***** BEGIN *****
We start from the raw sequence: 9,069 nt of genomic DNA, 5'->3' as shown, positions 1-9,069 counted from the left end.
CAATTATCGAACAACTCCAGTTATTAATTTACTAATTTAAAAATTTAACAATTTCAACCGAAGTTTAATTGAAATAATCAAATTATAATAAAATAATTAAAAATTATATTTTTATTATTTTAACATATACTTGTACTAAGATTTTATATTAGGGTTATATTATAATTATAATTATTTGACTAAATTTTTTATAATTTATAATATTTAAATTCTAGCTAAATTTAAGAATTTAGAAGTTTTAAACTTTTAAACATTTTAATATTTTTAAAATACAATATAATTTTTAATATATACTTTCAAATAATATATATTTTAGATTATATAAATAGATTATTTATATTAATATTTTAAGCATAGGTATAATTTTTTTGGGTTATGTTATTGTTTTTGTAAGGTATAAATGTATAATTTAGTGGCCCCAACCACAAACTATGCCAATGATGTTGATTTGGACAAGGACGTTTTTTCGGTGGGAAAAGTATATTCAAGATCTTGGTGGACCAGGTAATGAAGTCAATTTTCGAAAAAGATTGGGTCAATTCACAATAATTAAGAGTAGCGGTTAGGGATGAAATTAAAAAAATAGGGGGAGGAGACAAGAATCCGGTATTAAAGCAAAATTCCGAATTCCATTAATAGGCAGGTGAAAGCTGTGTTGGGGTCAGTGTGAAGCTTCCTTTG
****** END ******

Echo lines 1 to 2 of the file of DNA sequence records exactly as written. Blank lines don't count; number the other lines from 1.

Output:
We start from the raw sequence: 9,069 nt of genomic DNA, 5'->3' as shown, positions 1-9,069 counted from the left end.
CAATTATCGAACAACTCCAGTTATTAATTTACTAATTTAAAAATTTAACAATTTCAACCGAAGTTTAATTGAAATAATCAAATTATAATAAAATAATTAAAAATTATATTTTTATTATTTTAACATATACTTGTACTAAGATTTTATATTAGGGTTATATTATAATTATAATTATTTGACTAAATTTTTTATAATTTATAATATTTAAATTCTAGCTAAATTTAAGAATTTAGAAGTTTTAAACTTTTAAACATTTTAATATTTTTAAAATACAATATAATTTTTAATATATACTTTCAAATAATATATATTTTAGATTATATAAATAGATTATTTATATTAATATTTTAAGCATAGGTATAATTTTTTTGGGTTATGTTATTGTTTTTGTAAGGTATAAATGTATAATTTAGTGGCCCCAACCACAAACTATGCCAATGATGTTGATTTGGACAAGGACGTTTTTTCGGTGGGAAAAGTATATTCAAGATCTTGGTGGACCAGGTAATGAAGTCAATTTTCGAAAAAGATTGGGTCAATTCACAATAATTAAGAGTAGCGGTTAGGGATGAAATTAAAAAAATAGGGGGAGGAGACAAGAATCCGGTATTAAAGCAAAATTCCGAATTCCATTAATAGGCAGGTGAAAGCTGTGTTGGGGTCAGTGTGAAGCTTCCTTTG